A few weeks ago, I posted about the infamous neurolinguistic AI that was trained exclusively on Donald Trump speeches. It currently spends most of its day randomly tweeting angry, boastful, nonsensical rants on Twitter. (I don’t have to finish that joke, do I?) Next up comes reports that the UK, who never really got over the cancellation of Friends it turns out, has proposed their own unholy creation: an AI-powered virtual personality based on Joey Tribbiani.
Now, the more fascinating aspect of this is that the team involved is currently working towards developing software that will scan old television shows, record facial expressions and linguistic quirks, and eventually be able to provide realistic simulations of characters in the show — ensuring that Gilligan’s Island will eventually get the movie reboot that it so desperately deserves only with simulations of the original cast so that we won’t have to argue over whether Adam Sandler or Bob Denver made the better Gilligan. The choice of Joey seemed really odd at first, but makes sense when you get down to it. You can’t use the women. Trust me. I once worked on the Iris program (the Android version of Siri), monitoring EVERY request people made of that very limited AI (which didn’t even have a visual representation beyond a blue dot). Yeah, you don’t need to mix lonely geeks with a simulated female. That leaves you with just the annoying, intellectual one (Ross), the borderline-depressive, sarcastic one (Chandler), and the lovable, funny one (Joey) — which, mercifully, they picked. Now, I’m sure they were thinking he had the most distinctive personality quirks and speech mannerisms, and was the most identifiable of the three characters, so he made for a much more exciting simulation, but really, there are real people who have had just as many screen hours of great speeches, lectures, seminars, and interviews. Is a “made up” character the best basis of reference for a simulated personality?
Obviously, yes. From a simulation standpoint, a television character has a much smaller set of rules governing their behavior. Some are written in a “show bible,” some are intangible traits brought by the actor, but considering the sum of the characters existence is a finite set of scenes and lines of dialogue, it is a much easier data set to capture. Additionally, unlike a real-life example, say William F. Buckley, who also has a very distinct personality, even more screen time and lines of dialogue, and arguably a much larger set of ideas and thoughts that go beyond a love of sandwiches and girls, the large majority of this data source is limited to sitting in a chair and discussing political theory in an even emotional tone. You could make an AI out of this, but it would be an incredibly boring one.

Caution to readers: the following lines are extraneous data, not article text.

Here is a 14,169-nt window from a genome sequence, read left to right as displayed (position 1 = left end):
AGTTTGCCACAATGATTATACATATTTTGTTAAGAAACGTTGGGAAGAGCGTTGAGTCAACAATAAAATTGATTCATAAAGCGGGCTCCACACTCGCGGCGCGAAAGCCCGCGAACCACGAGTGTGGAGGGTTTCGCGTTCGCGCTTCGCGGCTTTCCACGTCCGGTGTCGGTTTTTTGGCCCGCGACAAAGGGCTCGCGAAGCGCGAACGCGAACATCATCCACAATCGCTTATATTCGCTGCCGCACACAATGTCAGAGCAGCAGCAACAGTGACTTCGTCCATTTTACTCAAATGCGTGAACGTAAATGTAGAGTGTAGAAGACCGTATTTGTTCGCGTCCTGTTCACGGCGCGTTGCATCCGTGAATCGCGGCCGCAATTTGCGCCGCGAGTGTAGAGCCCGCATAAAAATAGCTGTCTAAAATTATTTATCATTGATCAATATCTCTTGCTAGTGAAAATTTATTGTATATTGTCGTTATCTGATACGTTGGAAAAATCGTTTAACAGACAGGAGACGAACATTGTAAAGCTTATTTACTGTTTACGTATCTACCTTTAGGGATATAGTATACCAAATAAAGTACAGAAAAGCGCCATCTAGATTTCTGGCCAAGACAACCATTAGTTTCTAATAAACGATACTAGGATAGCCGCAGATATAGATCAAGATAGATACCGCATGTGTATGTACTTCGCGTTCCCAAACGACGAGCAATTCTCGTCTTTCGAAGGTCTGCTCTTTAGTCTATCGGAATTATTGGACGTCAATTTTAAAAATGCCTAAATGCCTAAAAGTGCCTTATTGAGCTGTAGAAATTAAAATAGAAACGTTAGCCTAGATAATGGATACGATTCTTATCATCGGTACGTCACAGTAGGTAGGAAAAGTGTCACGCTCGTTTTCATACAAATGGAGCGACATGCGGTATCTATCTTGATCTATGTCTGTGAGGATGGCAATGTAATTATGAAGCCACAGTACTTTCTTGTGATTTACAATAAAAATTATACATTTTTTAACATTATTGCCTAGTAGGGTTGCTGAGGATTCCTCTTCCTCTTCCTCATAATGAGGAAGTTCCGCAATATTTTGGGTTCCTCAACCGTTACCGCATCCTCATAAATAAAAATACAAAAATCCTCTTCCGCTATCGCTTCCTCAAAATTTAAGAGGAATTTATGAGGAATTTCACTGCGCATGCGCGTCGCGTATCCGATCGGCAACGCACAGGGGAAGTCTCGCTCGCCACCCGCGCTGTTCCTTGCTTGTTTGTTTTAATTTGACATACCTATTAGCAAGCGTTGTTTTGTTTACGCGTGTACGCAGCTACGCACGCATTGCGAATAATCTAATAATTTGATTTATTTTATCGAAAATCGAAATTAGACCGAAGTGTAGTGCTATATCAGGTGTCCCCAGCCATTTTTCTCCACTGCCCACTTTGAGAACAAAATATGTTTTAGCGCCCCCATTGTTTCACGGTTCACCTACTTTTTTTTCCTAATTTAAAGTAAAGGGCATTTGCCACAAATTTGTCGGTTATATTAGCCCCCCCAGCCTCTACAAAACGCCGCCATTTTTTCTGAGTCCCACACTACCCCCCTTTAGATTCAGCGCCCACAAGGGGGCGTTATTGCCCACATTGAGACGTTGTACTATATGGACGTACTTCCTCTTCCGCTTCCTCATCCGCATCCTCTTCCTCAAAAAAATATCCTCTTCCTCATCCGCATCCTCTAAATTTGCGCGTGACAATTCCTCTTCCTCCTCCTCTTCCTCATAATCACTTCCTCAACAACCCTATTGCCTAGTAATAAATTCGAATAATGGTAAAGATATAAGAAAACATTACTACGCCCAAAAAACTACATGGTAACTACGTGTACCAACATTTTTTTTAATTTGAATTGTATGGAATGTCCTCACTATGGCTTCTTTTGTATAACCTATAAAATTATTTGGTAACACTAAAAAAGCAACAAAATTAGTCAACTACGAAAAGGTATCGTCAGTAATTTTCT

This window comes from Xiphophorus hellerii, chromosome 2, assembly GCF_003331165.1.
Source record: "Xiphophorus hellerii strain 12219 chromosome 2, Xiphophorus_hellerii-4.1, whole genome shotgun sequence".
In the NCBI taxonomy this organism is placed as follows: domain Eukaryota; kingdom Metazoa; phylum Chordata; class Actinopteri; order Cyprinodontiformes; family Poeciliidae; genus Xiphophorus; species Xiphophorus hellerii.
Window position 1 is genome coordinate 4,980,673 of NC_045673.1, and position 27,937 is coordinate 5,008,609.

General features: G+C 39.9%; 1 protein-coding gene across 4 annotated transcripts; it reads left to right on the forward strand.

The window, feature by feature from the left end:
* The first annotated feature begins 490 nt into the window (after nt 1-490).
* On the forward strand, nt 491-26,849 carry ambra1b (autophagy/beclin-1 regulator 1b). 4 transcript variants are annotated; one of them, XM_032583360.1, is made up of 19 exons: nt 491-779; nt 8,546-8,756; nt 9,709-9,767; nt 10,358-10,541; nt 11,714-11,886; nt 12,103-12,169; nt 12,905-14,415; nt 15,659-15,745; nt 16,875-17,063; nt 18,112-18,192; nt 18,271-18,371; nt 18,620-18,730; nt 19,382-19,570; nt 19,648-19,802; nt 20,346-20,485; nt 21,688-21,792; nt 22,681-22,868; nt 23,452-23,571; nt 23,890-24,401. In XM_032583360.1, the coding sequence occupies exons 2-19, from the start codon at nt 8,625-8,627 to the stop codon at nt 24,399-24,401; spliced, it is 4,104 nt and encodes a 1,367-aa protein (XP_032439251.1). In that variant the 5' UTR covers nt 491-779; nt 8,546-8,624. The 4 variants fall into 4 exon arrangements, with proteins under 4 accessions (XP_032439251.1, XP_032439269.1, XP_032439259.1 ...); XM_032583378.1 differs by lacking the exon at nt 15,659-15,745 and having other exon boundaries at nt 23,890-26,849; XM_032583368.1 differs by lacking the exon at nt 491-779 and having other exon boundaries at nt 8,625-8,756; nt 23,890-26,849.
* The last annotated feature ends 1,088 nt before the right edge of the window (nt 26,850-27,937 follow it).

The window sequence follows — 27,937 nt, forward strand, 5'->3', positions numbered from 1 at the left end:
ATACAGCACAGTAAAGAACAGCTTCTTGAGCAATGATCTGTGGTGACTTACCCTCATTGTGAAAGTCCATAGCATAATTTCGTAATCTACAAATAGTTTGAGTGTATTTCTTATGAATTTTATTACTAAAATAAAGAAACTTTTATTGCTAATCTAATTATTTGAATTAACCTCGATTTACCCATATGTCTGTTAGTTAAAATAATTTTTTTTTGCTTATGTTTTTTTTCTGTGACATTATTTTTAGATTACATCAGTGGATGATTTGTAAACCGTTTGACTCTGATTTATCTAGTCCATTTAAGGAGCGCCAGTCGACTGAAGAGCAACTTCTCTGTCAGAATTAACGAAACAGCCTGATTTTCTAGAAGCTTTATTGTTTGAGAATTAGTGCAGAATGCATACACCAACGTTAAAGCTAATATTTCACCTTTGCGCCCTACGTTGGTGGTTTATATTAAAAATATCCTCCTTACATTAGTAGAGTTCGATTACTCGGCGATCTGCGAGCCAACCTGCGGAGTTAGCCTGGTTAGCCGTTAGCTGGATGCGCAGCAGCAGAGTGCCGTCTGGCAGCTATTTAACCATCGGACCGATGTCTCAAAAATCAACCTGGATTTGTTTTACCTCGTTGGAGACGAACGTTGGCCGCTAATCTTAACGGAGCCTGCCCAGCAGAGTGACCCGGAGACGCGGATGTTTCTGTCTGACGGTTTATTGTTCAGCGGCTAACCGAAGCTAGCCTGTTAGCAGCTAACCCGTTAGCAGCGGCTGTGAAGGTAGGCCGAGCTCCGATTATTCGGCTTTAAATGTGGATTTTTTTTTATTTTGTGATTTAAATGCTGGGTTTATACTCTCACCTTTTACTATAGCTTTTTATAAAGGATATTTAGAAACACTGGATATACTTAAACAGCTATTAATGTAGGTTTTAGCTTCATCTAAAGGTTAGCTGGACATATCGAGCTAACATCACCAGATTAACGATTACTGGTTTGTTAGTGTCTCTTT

In addition to the quantity of behavioral examples, the idea of using a fictional character makes much more sense when you look at the simplicity of examples you receive. We generally get a wide range of emotions, moods, and circumstances presented in a very “over the top” fashion and without the ambiguities and complexities of an actual person. While real people can simultaneously process and project/conceal multiple feelings at once, if a TV character is experiencing two conflicting emotions, acting happy while secretly being sad for example, this is by necessity conveyed to the audience in an obvious fashion that is simultaneously unnoticed by the other characters. This is true from something as light and simple as Joey Tribbiani, to an Oscar nominated performance like Pachino’s Michael Corleone. (Seriously did NOBODY in his family realize how fearful and unsure of himself the Godfather was as he projected assurance and quiet confidence?!)
We’re still a couple years away from “Tribbian-AI,” to be sure, and we’re probably a decade or so out from actually bringing back Frank Zappa as a software based composer of music and espouser of sardonic wisdom. Beyond that, I look forward to the day when a simulated personality matrix is as common as a DNA sequence, and we can even mix and match which ones we want to power our devices. Personally, I’m saving my money for a Kate Beckinsale simulation with Lewis Black’s sarcastic sense of humor, Jack Kerouac’s command of the English language, and Svetlana Kolmykova’s accent.